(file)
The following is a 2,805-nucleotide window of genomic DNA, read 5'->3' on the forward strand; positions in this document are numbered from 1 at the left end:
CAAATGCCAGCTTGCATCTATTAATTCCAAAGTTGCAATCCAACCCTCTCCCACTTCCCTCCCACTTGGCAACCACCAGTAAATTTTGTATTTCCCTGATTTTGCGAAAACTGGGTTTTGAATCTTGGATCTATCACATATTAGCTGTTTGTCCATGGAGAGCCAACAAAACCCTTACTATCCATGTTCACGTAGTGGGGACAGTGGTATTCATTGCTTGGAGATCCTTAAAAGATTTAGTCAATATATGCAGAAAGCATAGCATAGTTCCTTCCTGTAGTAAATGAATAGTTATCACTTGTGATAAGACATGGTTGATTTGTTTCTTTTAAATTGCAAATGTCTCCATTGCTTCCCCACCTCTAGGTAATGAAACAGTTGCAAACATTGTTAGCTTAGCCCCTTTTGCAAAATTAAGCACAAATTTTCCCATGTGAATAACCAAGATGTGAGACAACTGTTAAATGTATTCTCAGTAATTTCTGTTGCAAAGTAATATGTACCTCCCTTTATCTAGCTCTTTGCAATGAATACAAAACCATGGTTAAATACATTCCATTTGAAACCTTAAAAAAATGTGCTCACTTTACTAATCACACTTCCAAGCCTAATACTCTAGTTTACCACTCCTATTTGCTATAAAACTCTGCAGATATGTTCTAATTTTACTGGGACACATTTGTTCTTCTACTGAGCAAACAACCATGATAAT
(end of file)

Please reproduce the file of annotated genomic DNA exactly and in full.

The following is a 2,805-nucleotide window of genomic DNA, read 5'->3' on the forward strand; positions in this document are numbered from 1 at the left end:
CAAATGCCAGCTTGCATCTATTAATTCCAAAGTTGCAATCCAACCCTCTCCCACTTCCCTCCCACTTGGCAACCACCAGTAAATTTTGTATTTCCCTGATTTTGCGAAAACTGGGTTTTGAATCTTGGATCTATCACATATTAGCTGTTTGTCCATGGAGAGCCAACAAAACCCTTACTATCCATGTTCACGTAGTGGGGACAGTGGTATTCATTGCTTGGAGATCCTTAAAAGATTTAGTCAATATATGCAGAAAGCATAGCATAGTTCCTTCCTGTAGTAAATGAATAGTTATCACTTGTGATAAGACATGGTTGATTTGTTTCTTTTAAATTGCAAATGTCTCCATTGCTTCCCCACCTCTAGGTAATGAAACAGTTGCAAACATTGTTAGCTTAGCCCCTTTTGCAAAATTAAGCACAAATTTTCCCATGTGAATAACCAAGATGTGAGACAACTGTTAAATGTATTCTCAGTAATTTCTGTTGCAAAGTAATATGTACCTCCCTTTATCTAGCTCTTTGCAATGAATACAAAACCATGGTTAAATACATTCCATTTGAAACCTTAAAAAAATGTGCTCACTTTACTAATCACACTTCCAAGCCTAATACTCTAGTTTACCACTCCTATTTGCTATAAAACTCTGCAGATATGTTCTAATTTTACTGGGACACATTTGTTCTTCTACTGAGCAAACAACCATGATAAT